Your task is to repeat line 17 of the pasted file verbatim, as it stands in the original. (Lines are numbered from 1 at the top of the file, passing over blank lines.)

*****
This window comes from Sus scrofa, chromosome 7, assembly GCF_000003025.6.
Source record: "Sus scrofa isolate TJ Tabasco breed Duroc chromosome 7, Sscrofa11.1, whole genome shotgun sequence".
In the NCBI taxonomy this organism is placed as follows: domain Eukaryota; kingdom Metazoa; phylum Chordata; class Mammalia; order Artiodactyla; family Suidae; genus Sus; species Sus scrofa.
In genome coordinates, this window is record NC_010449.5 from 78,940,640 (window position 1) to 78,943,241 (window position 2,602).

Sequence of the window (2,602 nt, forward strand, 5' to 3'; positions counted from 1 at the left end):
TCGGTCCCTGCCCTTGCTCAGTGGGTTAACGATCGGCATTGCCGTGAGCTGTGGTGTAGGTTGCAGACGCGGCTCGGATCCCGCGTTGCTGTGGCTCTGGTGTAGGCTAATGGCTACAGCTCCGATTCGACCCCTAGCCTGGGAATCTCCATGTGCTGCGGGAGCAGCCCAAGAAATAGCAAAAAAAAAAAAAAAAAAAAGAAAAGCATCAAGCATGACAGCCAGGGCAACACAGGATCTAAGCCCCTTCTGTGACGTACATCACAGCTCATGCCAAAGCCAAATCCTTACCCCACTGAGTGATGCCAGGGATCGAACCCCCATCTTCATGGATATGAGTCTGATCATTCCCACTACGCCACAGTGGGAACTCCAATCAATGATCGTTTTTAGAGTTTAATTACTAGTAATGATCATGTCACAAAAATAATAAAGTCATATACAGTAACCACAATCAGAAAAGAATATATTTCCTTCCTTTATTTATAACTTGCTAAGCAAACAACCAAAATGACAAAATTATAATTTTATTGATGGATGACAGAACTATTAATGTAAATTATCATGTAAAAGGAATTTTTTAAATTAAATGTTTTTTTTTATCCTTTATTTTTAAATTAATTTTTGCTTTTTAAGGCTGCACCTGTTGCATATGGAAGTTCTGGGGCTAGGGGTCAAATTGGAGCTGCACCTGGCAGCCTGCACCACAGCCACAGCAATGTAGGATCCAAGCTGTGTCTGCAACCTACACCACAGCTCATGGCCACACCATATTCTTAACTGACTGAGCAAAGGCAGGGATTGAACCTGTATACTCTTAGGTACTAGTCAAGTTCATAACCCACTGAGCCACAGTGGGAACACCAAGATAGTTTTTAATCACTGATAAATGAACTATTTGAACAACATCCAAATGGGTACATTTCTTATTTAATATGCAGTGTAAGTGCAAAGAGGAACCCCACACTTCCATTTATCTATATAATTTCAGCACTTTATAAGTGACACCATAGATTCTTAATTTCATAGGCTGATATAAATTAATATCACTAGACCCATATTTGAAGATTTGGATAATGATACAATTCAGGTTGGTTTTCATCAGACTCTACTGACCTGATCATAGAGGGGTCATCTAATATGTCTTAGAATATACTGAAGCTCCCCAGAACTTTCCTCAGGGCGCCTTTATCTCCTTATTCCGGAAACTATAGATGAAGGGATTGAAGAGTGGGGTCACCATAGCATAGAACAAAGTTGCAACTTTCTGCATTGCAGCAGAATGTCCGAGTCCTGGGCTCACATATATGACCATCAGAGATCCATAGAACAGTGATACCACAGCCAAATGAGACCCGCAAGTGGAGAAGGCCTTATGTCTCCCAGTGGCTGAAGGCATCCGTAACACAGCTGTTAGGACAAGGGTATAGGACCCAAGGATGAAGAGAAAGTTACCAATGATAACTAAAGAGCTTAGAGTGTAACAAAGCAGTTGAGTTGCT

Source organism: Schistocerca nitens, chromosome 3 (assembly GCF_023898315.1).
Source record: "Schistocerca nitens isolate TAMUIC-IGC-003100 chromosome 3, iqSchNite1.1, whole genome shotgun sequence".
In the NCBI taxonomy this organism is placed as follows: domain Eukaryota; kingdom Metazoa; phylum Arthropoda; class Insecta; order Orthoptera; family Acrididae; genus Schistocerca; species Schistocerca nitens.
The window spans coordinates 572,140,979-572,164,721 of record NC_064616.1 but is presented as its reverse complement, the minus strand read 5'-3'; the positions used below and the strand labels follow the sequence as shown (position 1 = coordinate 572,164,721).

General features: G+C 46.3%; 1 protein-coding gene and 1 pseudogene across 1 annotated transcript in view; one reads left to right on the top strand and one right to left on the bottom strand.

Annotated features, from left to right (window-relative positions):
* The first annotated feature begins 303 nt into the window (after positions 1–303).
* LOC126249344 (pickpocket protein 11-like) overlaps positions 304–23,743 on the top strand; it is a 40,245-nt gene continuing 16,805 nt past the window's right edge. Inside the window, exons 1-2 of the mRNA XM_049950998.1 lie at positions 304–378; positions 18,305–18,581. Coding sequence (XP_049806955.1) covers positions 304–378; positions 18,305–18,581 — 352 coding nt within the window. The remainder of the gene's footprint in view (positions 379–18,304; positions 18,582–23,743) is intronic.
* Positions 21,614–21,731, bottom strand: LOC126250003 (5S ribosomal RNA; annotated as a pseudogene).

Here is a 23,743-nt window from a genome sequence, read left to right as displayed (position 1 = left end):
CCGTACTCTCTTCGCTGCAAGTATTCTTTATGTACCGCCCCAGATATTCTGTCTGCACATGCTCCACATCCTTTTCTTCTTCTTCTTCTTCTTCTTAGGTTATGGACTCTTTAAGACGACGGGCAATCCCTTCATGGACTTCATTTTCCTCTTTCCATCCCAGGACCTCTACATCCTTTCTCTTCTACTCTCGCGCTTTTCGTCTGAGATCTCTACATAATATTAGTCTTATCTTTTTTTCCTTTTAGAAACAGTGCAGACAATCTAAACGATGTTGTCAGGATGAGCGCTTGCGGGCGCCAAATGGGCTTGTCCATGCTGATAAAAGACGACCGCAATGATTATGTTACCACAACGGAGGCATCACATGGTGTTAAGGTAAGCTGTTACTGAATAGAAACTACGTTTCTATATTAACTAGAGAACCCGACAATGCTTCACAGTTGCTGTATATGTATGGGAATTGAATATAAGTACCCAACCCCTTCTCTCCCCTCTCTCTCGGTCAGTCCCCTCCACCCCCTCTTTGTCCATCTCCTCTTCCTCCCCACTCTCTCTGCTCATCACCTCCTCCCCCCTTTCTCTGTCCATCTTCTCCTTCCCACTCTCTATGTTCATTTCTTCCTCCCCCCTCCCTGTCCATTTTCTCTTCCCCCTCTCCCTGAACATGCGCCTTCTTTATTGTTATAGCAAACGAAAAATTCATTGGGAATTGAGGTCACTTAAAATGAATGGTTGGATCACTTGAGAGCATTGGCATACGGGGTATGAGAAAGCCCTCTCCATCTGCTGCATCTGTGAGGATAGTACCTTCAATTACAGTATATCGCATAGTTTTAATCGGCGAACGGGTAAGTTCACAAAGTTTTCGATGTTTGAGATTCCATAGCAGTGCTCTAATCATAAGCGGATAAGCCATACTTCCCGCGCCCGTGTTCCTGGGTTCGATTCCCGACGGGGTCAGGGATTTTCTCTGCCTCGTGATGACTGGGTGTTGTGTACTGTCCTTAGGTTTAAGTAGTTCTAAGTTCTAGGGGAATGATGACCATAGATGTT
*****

CCGTACTCTCTTCGCTGCAAGTATTCTTTATGTACCGCCCCAGATATTCTGTCTGCACATGCTCCACATCCTTTTCTTCTTCTTCTTCTTCTTCTTAGGTTATGGACTCTTTAAGACGACGGGCAATCCCTTCATGGACTTCATTTTCCTCTTTCCATCCCAGGACCTCTACATCCTTTCTCTTCTACTCTCGCGCTTTTCGTCTGAGATCTCTACATAATATTAGTCTTATCTTTTTTTCCTTTTAGAAACAGTGCAGACAATCTAAACGATGTTGTCAGGATGAGCGCTTGCGGGCGCCAAATGGGCTTGTCCATGCTGATAAAAGACGACCGCAATGATTATGTTACCACAACGGAGGCATCACATGGTGTTAAGGTAAGCTGTTACTGAATAGAAACTACGTTTCTATATTAACTAGAGAACCCGACAATGCTTCACAGTTGCTGTATATGTATGGGAATTGAATATAAGTACCCAACCCCTTCTCTCCCCTCTCTCTCGGTCAGTCCCCTCCACCCCCTCTTTGTCCATCTCCTCTTCCTCCCCACTCTCTCTGCTCATCACCTCCTCCCCCCTTTCTCTGTCCATCTTCTCCTTCCCACTCTCTATGTTCATTTCTTCCTCCCCCCTCCCTGTCCATTTTCTCTTCCCCCTCTCCCTGAACATGCGCCTTCTTTATTGTTATAGCAAACGAAAAATTCATTGGGAATTGAGGTCACTTAAAATGAATGGTTGGATCACTTGAGAGCATTGGCATACGGGGTATGAGAAAGCCCTCTCCATCTGCTGCATCTGTGAGGATAGTACCTTCAATTACAGTATATCGCATAGTTTTAATCGGCGAACGGGTAAGTTCACAAAGTTTTCGATGTTTGAGATTCCATAGCAGTGCTCTAATCATAAGCGGATAAGCCATACTTCCCGCGCCCGTGTTCCTGGGTTCGATTCCCGACGGGGTCAGGGATTTTCTCTGCCTCGTGATGACTGGGTGTTGTGTACTGTCCTTAGGTTTAAGTAGTTCTAAGTTCTAGGGGAATGATGACCATAGATGTT